In basically chronological order (spoiler alert):
1. Wow, Robin Williams looks like a real dork with that haircut and outfit.
2. Why is he walking his bride down the aisle?
3. And here we go with the old gnostic tropes about the body being a prison-house, you are what you think, etc., etc., etc.
4. This cinematography is really pretty stunning. The whole business of making it look like he's in a painting is done really well, especially for 1998.
5. Strong overtones of C.S. Lewis' The Great Divorce with this idea of heaven as a sort of hyper-real place.
5. I really just don't like Cuba Gooding Jr. much as an actor. He reminds me of Lamar Burton-- not in a good way.
6. I really like this actress that plays Annie. What's her name again?
7. Maybe my "gnosticism" concern is overblown. Maybe that's not the point. The mind-control of surroundings seems to be more of a plot device than anything.
8. Oh wow, this was already heavy, but the suicide really introduces a new seriousness to the film. And it's interesting that it is being taken so seriously by the characters. No easy universalism here.
9. Wow a journey into hell. Strong evocation of the Orpheus and Eurydice legend. I'm really appreciating the nods to classic literature.
10. And now he's walking through a field of people buried up to their necks. Dante would be proud. This is really smart film.
11. Got me all three times. After I realized the Asian woman was his daughter I was on the lookout. Then Cuba Gooding Jr. as his son (which made me almost not mind Cuba Gooding Jr.) really put me on the lookout. But I confess I hadn't even thought of the old German tracker as Albert Lewis. Clever. And not just for cleverness sake. There were good reasons for each person being who they were; both for Chris' sake and for their own sakes.
12. The scene in the house is brilliantly done. The flashbacks are really important. I find the emotions expressed and interactions between grieving spouses/parents very compelling. The point about "being strong" as a way of hiding is well taken. Sometimes when you win you lose. I thought these two quotes especially poignant:
"That's when I (Chris) realized I was part of the problem. Not because I remind you, but because I couldn't join you. So I left you alone..."
"He (Chris) was a coward. Not giving up; that was just his place to hide. He pushed away the pain so hard, he disconnected himself from the person he loved the most. Sometimes when you win you lose."
13. Man this woman playing Annie is really good.
14. What a beautiful picture of marriage, and hence of Christ and the Church. The only way he was able to save her was to become like her, and to ultimately lay his life down for her. He came down from heaven and was 'incarnate.' He resigned himself to the death she had brought upon herself, and in so doing brought about resurrection not only for himself but for his bride, and indeed for their world. The film ends with a new heavens and a new earth full of innocence, life beauty and glory.
15. Getting hung up on the "gnostic" and/or re-incarnation elements is a good way to miss the fundamentally Christian shape of this film. Imagining afterlife requires a certain amount of creativity and artistic license. It would be like getting hung up on the fact that in Lewis' classic you have folks traveling from purgatory/hell to heaven. One could easily object on theological grounds that such does not happen or, for that matter, on ecological grounds that even if it didn't it almost certainly wouldn't happen via bus. But that would be to miss the point. Likewise here. The point is about love, and about someone who spends himself for the sake of another and brings about new life in so doing. That's the right story to tell.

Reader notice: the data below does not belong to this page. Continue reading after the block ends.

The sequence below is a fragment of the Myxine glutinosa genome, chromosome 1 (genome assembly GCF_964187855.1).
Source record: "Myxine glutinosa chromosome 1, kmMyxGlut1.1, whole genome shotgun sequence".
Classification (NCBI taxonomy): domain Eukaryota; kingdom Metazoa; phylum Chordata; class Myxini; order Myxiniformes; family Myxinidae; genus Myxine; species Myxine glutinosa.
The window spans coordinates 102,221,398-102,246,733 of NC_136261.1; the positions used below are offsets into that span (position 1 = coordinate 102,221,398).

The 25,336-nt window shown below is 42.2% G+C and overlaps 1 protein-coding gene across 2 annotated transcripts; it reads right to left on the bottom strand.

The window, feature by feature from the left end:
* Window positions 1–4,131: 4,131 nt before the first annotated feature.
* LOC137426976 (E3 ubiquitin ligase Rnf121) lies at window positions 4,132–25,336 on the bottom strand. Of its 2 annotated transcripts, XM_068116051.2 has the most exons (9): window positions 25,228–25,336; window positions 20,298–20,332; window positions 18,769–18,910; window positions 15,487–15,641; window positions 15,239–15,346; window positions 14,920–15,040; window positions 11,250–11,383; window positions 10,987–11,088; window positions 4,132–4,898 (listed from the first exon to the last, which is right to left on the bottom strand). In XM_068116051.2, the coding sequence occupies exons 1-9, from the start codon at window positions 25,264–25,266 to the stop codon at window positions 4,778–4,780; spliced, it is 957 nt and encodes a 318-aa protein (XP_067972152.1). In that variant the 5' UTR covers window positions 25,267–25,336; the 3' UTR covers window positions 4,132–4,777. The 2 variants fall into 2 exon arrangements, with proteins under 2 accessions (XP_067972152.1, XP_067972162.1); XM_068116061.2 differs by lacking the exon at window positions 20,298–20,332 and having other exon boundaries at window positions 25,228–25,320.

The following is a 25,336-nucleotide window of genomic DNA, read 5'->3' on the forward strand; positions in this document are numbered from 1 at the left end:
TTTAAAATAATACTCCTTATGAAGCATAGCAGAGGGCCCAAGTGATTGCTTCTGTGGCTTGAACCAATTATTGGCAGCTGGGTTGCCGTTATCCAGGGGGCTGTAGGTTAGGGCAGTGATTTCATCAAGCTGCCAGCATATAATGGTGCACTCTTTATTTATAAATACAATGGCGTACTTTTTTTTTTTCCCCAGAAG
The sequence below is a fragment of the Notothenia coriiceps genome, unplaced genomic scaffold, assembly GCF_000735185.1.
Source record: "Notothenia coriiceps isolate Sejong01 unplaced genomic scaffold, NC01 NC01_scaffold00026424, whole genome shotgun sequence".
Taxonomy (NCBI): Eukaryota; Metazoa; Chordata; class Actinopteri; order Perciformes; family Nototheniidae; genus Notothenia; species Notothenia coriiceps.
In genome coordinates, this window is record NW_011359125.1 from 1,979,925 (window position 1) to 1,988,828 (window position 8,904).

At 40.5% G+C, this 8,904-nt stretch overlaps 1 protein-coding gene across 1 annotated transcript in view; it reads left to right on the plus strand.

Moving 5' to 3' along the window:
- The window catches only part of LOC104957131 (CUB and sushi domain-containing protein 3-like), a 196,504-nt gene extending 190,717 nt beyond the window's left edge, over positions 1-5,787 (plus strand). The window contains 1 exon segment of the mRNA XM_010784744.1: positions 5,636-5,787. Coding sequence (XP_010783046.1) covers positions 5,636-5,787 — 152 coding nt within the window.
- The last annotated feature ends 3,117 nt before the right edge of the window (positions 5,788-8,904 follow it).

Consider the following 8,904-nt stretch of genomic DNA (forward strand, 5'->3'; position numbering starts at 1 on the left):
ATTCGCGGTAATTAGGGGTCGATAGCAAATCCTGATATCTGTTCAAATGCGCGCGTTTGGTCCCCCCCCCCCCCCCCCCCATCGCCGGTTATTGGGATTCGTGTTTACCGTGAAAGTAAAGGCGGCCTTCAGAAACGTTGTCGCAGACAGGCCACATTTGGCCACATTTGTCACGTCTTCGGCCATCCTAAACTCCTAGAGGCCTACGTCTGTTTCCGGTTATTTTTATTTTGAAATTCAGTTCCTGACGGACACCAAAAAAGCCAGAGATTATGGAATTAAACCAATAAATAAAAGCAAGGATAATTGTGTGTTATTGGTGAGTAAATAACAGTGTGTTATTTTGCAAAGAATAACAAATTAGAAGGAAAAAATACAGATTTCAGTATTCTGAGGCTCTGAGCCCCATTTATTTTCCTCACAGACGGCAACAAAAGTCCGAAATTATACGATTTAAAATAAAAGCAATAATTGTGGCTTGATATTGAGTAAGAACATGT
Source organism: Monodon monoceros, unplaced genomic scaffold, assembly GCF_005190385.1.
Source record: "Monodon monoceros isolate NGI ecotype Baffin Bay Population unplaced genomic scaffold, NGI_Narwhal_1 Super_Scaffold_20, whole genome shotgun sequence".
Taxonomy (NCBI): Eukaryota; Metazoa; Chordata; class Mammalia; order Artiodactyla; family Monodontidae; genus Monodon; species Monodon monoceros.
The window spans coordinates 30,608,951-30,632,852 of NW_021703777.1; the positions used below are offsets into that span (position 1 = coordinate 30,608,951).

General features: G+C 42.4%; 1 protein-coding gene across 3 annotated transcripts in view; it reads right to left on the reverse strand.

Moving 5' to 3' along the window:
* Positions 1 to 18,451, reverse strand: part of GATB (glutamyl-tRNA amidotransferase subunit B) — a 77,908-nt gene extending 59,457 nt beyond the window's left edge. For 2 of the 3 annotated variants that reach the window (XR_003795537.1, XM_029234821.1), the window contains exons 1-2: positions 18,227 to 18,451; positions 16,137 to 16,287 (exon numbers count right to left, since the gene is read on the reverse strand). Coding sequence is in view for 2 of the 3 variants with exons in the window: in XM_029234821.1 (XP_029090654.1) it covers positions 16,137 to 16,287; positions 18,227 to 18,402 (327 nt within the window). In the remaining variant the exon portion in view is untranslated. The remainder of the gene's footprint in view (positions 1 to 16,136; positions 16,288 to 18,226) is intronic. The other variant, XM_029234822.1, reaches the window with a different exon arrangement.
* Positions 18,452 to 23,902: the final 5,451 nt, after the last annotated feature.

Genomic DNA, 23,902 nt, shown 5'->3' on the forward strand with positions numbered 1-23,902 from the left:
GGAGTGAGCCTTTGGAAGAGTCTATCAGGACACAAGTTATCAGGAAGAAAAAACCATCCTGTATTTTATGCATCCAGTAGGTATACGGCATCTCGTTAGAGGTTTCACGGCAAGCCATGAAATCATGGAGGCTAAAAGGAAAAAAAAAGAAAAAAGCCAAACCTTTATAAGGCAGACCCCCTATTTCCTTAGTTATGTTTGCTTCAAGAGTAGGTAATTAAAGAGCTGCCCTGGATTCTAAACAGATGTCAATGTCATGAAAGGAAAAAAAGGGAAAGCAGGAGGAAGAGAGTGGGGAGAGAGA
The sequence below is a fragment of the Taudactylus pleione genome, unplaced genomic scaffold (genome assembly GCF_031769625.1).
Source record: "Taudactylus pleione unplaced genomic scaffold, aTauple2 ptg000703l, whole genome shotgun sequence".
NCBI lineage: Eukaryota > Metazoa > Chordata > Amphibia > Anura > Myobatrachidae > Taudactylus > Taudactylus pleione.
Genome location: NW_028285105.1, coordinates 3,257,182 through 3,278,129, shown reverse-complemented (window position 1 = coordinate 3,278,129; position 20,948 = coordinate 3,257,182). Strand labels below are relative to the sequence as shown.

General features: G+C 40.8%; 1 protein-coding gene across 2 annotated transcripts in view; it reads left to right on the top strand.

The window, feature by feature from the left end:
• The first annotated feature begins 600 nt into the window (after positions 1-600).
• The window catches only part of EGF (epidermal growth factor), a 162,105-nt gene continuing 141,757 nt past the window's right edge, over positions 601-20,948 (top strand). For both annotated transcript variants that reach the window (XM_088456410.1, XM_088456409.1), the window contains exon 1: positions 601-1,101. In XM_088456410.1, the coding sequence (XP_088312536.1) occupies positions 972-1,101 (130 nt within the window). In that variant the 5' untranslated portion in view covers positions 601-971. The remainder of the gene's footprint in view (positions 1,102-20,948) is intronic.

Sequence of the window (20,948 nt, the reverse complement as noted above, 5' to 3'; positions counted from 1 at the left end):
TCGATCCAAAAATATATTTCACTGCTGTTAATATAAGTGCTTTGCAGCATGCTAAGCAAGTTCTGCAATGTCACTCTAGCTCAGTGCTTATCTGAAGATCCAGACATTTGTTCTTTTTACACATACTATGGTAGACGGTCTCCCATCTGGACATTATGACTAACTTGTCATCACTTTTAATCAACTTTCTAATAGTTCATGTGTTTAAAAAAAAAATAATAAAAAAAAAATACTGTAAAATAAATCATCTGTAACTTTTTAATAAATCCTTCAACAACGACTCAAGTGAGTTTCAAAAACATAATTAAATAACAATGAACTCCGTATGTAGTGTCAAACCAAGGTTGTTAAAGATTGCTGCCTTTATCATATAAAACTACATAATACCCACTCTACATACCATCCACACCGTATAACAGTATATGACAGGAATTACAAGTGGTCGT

Posted by Alicia
at The Old Mill "
Naturalistic science will usually retort that examination of present materials and processes enables us to extrapolate backwards so as to determine what must have occurred. But here again, forsaking his own basic methods, the scientist is speculating (not observing) on the course of historical development; he assumes (but cannot show experimentally) that not only is nature uniform now but always has been, that processes seen today have always worked as they do now. (The 'theistic evolutionist' likewise assumes that today's processes must be basically similar to God's creative activities. This, in effect, is to say that creation was 'immature,' that God did not finish his creative work at a point in the past.) To pretend to answer questions about origins by extrapolating the observable present into the unobservable past is to reason in a circle; it is to forsake the proper descriptive role of science and to make it an arbitrary determiner of the past instead."
Greg Bahnsen, "Revelation, Speculation, and Science"
“Any service of Christian worship that is given to a more dualistic or gnostic conception of the body (e.g., tending to see the body as a “prison” and the material world as an evil distraction) will actually be a performative contradiction, since any service of Christian worship will be inescapably material and embodied, even if it might not be considered liturgical or sacramental. Indeed, there is a sense in which human worship is inescapably sacramental insofar as it will always and only be an event of material meaning-making. Even the most didactic, minimalist “talking-head” kind of worship will require tongues and ears. Our essential embodiment will keep interrupting our Platonic desire to do away with the body, will keep insinuating itself into our dualistic discourses to remind us that the triune God of creation traffics in ashes and dust, blood and bodies, fish and bread. And he pronounces all of it “very good” (Gen. 1:31).”
--James Smith, Desiring the Kingdom, 141
Lately I’ve been thinking about the American TV show “The Office” as a kind of 21st century morality play